Hi there! This week the same Muslim community in Quebec who had 6 men massacred in their mosque earlier this year were in the news again. This time the news coverage was due to a referendum pertaining to zoning laws to bury their dead in their own “Muslin”cemetery. The zoning to make it “Muslim Only” was voted down.
The news coverage did get me wondering if the tragic event had been classified as an act of terrorism yet. Or even if the event had been claimed as the work of any main terrorist group. People were shot in the back while they prayed at their service. Truly awful.
Prime Minister Justin Trudeau was quick to call it a “Terrorist Attack” but apparently an outside party would have had to have some affect on the young murderer in question before they would charge Bissonnette, 27 with acts of terrorism. Alexandre Bissonnette — according to the Montreal Gazette — “was charged with six counts of first-degree murder and five counts of attempted murder using a restricted firearm.”
So what is Radicalization?
According to Huff post:
“A 2009 report by the Royal Canadian Mounted Police (RCMP) defines it as “the process by which individuals — usually young people — are introduced to an overtly ideological message and belief system that encourages movement from moderate, mainstream beliefs towards extreme views.” However, radicalization does not always lead to violence. As the RCMP notes, “a radical is a person who wishes to effect fundamental political, economic or social change, or change from the ground up.” That means the word “radical” should not necessarily be seen as a pejorative term.”
Just so you know — radicalization is now studied at the major universities. In the Montreal Gazette they quoted a student who had studies in extreme right-wing radicalization at Université Laval.
How is it different from Terrorism?
When the radicalization erupts to the point of violence then it becomes terrorism.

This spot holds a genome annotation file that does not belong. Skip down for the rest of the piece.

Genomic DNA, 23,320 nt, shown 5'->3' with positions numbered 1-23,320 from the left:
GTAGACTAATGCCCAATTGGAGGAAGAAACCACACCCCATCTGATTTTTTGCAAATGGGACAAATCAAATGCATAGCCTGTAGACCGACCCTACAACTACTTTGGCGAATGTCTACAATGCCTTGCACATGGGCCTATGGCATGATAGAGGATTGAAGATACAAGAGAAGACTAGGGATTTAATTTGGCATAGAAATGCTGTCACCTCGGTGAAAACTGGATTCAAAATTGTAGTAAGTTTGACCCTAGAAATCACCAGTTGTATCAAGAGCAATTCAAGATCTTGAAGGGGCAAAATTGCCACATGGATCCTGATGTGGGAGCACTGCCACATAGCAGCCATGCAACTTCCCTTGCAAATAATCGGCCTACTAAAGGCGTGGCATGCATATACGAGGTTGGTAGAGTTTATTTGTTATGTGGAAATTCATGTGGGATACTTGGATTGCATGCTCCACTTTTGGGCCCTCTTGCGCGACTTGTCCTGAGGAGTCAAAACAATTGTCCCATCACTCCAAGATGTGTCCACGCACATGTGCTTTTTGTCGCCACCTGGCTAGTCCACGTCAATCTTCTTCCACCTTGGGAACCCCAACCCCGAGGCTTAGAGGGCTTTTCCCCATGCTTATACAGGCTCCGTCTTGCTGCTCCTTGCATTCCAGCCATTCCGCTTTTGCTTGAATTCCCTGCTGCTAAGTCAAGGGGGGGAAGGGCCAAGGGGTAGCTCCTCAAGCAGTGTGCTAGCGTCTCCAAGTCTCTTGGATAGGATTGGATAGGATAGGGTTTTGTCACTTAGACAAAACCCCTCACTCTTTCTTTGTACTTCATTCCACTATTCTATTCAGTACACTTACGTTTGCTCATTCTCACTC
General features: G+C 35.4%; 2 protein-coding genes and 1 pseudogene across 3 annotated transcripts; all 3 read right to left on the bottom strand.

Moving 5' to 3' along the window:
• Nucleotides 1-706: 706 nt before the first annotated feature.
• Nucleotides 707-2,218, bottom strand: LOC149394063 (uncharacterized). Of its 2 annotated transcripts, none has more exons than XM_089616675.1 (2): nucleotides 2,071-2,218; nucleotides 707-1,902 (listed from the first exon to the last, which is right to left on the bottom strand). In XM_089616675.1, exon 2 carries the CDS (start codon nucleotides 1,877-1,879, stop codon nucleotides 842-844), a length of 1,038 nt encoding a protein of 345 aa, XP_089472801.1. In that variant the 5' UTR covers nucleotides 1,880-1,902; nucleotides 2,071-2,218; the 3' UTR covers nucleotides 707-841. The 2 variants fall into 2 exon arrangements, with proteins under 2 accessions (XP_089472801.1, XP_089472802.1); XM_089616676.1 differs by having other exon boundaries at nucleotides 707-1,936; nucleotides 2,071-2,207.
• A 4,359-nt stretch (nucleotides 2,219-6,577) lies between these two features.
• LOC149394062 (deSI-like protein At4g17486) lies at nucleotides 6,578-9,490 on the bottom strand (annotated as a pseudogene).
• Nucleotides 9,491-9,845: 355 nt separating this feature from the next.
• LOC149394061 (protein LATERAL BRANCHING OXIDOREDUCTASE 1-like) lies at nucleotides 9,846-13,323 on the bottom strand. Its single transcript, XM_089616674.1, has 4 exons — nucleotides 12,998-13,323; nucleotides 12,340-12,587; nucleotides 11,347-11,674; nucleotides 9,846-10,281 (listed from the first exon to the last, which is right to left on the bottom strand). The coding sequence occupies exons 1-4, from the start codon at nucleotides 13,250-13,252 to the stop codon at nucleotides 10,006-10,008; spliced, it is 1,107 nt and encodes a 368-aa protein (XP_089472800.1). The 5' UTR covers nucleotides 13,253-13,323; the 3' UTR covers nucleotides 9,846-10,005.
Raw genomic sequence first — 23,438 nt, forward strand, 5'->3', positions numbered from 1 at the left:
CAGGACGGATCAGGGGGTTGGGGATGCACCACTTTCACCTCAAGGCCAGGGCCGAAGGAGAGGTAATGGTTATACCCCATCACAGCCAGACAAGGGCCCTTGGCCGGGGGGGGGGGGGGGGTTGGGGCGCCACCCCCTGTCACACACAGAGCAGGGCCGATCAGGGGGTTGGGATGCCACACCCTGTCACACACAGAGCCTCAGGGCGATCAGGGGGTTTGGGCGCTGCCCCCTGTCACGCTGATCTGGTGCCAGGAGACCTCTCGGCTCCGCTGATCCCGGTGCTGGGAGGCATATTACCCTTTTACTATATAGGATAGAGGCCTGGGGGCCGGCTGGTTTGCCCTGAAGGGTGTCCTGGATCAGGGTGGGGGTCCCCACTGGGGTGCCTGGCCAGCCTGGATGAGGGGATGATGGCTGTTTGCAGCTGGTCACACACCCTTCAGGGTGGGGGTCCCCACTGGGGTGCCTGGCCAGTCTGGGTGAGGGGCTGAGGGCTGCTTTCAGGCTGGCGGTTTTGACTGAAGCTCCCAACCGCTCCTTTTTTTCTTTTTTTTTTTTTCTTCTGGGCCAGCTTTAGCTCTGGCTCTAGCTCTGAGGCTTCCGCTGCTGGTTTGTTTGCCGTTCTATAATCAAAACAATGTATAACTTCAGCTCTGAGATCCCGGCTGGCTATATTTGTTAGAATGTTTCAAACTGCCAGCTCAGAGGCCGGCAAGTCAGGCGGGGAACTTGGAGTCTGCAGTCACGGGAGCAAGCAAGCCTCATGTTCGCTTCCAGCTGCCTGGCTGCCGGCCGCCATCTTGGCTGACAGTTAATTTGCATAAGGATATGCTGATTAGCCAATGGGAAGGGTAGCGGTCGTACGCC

According to the CBC news:
“Legal observers have speculated that ties to an organization are a necessary condition for laying terrorism-related charges, which Bissonnette is not facing, so far.”
According to a CTV new article terrorism the youth in Canada who are attracted to radicalization fall in one or more of the following four groups:
1) The mentally ill.
2) The “flavour of the month” extremist.
3) The religious zealot.* and,
4) The disgruntled youth.
To quote the Huff Post again: “Evidently, some groups reject the use of peaceful means to achieve their ideological objectives, and that is what separates them from other radicals.”
So we are living now in a different time where “Radicalization” happens as disquieted youth slowly go off the deep end. One person theorized in the Montreal Gazette article that:
“Bissonnette was radicalized on the Internet. Refugee advocates and community organizers have said he regularly trolled them with anti-immigrant and anti-feminist statements.” And, “They weren’t face-to-face (online) but the Internet provided a network for him. Terrorists don’t come out of nowhere.”
Heaven help us all.
Talk at you later! Share if you care! Always — V’ron